Breastfeeding: The End & How I stopped at 19 months


I made a decision I’ve been thinking about for a long time at the start of the month. I stopped breastfeeding Arlo. To some it may not seem like a big deal but as anyone who is or has breastfed their baby will know, making the decision to stop isn’t one that can be taken lightly. On the first of November I just decided to stop  breastfeeding Arlo (with my boobs, obviously I have been giving him food!) and surprisingly it has been easier than I thought. I’ll get on to how I did it in a bit but there were two main reasons why for me making the decision to stop after 19 months and even though I know that that’s a lot longer than many people breastfeed for but I still feel guilty which is pretty ridiculous!

You might think a post all about stopping breastfeeding is a bit over the top, but it was such a long and special experience that I couldn’t not write about the end of this, my last, journey. We’re not planning any more children now so that’s it, the last thing that helped me think of Arlo as a baby is over! Breastfeeding is also a topic that I have written about lots on this blog, and helped many people with questions and support on instagram and via FB messages.

Firstly I was just exhausted from it. Bedtimes were taking forever as he swapped sides and messed about and then took forever to actually fall asleep once he lay down (and that was after actually getting him to fall asleep without feeding to sleep and then having to s-l-o-w-l-y detach him and put him down). Then he’d wake up every 2 hours or so from then on throughout he night, which meant my evenings were never my evenings as I would have to drop what I was doing at any given moment and rush in to re settle him. I did think about just night weaning but he often fed that much or more during the day too!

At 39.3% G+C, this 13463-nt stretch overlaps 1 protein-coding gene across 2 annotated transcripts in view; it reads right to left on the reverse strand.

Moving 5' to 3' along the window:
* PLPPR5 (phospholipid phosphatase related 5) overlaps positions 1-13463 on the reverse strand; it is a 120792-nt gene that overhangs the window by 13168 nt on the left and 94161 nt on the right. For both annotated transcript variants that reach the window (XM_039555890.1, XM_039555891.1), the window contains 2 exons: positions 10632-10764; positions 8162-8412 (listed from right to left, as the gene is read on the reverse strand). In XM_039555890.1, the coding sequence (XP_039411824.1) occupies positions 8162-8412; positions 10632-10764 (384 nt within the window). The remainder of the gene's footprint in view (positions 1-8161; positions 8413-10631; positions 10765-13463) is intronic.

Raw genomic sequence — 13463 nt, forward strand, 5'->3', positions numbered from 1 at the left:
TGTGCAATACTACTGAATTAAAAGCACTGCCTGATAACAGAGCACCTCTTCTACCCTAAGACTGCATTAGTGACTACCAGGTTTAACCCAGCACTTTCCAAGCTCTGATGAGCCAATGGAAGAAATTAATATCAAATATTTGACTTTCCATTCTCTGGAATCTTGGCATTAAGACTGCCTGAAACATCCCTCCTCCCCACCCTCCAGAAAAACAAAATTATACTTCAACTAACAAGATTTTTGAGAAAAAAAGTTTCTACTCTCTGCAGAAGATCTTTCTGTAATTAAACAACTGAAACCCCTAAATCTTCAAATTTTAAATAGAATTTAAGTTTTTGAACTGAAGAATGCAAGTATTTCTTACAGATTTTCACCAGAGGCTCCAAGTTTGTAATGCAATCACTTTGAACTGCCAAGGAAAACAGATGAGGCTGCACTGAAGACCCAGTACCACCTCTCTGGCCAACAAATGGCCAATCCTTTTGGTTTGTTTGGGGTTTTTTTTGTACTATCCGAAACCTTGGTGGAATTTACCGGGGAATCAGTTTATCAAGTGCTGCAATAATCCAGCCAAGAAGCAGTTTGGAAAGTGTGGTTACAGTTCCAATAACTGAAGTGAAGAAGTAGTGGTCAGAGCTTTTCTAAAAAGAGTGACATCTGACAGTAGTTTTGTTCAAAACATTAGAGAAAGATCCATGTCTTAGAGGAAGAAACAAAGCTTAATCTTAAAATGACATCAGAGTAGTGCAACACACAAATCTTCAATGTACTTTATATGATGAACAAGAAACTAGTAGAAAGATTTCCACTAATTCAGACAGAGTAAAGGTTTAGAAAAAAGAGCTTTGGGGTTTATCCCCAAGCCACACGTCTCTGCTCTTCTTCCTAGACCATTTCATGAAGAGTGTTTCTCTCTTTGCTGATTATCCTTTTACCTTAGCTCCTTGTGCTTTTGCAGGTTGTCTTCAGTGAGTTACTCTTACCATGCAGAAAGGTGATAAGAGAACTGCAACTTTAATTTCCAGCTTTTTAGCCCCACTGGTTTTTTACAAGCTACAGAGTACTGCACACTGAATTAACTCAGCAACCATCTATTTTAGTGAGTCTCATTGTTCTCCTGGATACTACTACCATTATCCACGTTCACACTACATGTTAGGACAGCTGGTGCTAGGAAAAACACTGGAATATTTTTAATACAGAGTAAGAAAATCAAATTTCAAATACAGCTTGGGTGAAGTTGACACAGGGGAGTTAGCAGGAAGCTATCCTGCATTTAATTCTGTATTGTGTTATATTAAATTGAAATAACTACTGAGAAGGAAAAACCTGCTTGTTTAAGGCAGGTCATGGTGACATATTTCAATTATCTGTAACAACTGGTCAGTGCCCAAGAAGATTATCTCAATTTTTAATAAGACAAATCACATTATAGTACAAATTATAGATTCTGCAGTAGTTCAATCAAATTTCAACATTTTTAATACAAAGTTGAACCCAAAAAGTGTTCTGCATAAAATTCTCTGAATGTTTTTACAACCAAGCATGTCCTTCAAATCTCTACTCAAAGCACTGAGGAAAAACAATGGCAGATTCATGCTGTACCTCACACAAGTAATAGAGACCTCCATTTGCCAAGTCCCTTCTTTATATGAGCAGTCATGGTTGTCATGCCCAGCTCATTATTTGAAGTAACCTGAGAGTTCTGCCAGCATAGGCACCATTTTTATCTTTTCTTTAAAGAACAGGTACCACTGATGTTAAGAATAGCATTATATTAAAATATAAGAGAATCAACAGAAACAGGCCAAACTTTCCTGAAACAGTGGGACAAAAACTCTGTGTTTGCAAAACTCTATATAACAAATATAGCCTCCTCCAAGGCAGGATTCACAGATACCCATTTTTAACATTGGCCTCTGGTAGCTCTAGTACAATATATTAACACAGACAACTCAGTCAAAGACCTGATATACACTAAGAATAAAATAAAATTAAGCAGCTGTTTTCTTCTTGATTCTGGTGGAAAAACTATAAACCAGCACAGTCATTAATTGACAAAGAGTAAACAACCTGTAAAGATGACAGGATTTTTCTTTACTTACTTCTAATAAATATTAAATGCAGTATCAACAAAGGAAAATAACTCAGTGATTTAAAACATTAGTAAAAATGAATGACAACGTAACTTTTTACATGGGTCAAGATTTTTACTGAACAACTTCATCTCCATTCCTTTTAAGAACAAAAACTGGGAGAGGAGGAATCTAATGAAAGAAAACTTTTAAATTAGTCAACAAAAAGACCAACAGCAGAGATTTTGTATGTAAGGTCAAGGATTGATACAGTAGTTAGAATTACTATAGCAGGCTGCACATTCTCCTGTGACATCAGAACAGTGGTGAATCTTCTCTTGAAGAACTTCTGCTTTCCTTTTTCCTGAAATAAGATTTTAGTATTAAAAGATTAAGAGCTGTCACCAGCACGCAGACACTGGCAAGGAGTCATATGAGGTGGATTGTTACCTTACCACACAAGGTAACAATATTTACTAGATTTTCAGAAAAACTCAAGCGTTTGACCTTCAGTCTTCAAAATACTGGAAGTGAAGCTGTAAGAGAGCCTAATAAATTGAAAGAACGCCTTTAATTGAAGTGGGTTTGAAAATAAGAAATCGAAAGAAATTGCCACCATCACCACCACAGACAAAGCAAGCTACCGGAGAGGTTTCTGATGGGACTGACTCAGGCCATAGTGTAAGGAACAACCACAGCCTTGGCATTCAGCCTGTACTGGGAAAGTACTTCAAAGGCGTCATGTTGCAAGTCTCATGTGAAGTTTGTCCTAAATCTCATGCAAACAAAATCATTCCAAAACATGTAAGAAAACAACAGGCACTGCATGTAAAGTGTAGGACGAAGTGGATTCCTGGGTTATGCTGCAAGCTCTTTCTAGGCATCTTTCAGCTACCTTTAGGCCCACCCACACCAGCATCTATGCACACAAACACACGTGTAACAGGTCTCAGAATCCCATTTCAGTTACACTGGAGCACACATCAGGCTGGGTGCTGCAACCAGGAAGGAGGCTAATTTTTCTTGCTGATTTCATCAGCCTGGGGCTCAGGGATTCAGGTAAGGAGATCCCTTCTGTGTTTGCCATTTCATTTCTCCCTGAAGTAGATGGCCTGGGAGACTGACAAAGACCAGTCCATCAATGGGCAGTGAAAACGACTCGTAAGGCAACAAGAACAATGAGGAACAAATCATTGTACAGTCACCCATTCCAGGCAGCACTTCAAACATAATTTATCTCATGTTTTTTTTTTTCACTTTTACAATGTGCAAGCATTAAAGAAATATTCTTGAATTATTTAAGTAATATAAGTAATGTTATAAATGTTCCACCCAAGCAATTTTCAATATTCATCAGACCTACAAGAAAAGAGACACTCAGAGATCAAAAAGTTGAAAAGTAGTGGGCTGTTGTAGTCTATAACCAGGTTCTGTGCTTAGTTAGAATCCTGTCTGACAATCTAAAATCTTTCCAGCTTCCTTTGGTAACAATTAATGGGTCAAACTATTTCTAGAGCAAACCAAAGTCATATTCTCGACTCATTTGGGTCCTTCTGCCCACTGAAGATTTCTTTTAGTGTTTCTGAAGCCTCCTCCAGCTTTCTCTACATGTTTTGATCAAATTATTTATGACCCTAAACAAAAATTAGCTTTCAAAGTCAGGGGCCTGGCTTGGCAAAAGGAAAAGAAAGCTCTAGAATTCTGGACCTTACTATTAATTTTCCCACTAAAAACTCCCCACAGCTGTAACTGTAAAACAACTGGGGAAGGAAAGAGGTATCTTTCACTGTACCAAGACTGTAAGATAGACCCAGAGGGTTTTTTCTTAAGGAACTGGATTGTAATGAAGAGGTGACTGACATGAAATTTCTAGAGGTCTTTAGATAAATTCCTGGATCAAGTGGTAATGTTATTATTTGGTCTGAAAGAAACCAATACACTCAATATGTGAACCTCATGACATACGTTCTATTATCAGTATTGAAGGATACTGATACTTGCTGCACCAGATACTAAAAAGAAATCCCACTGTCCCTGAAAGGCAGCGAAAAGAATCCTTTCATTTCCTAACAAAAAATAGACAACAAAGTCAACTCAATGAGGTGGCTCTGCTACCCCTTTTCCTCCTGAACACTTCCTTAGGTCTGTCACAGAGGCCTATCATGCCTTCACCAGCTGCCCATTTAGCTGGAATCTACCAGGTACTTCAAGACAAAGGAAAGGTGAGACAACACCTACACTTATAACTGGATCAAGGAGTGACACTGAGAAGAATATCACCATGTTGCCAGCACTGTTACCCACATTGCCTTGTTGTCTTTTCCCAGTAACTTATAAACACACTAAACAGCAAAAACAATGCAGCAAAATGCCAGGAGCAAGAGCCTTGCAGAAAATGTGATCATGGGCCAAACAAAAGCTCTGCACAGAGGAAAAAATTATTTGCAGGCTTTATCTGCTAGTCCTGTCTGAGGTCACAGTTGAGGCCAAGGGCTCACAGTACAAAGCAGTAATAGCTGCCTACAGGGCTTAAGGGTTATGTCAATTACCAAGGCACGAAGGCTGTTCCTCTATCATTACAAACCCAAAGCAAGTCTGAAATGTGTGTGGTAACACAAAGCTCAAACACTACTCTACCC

The second reason is that I felt like I couldn’t sit down without Arlo pawing at my chest. I wanted to be able to just cuddle him without feeding him. I wanted to be able to comfort him without feeding him. I wanted to be able to leave him overnight and do things that I’ve had to turn down because I couldn’t leave him with Sam overnight for fear he’d scream the place down. I also wanted to be able to wear what I liked and not have to worry anymore about boob access. For over 4.5 years I have either been pregnant, breastfeeding or both and I kind of want my body back. Feeding in public was never an issue for me and I am lucky that I was never on the receiving end of any comments or funny looks (or I’m oblivious!) and we were still feeding in public when it was needed, which meant I constantly lived in jeans and a vest top with a baggy top I could easily pull up. I want to wear dresses again that don’t have wrap fronts or zips!


Our first feed outside the operating theatre, and the image I used to announce his arrival
Our first feed outside the operating theatre, and the image I used to announce his arrival


How I stopped breastfeeding

We went cold turkey. I just decided whilst he was at the child minders that that was it. No more. When I picked him up I made sure I had water and a snack with me to distract him, then pretty much didn’t sit down for the rest of the day so he couldn’t reach my boobs. Sam was at home that night so he put him to bed, which he has done a few times when i’ve been out. He had a beaker of cows milk (which he does drink anyway) and a bottle of water and it took him about half an hour but he did eventually stop wriggling and go to sleep. That night I slept on the sofa and Sam resettled him the few times he woke up. The next night Sam was on a late shift so I was on bedtime duty on my own, which I was dreading, but I just made sure I had a jumper on that he couldn’t pull down and gave him a cuddle and sang a few nursery rhymes then tucked him under his duvet and stayed with him till he fell asleep. It took about an hour but there were no tears! I explained to him that there was no more ‘bubba’ which was what he and I called breastfeeding, that the milk was all gone. I think leaving it till 18 months plus meant he actually understood this, even if he didn’t like it. We called the beaker of cows milk ‘big boy milk’ and I think that helped too as Athena still sometimes drinks her milk from a beaker. The hardest thing was the night wakings, as for the first week or so I was still producing milk and often I leaked overnight, so it was hard in my sleepy state not to pop a boob otu as let him feed as we had done for so long. At first I’d give him a cuddle and then gradually started to just offer him water and rubbed his back. Now three weeks later he only wakes once or twice between bedtime and 6am, which is the best it;s ever been. I am feeling so much  happier now I can almost guarantee my evenings are not going to be interrupted, and I am getting more sleep in longer chunks now too overnight!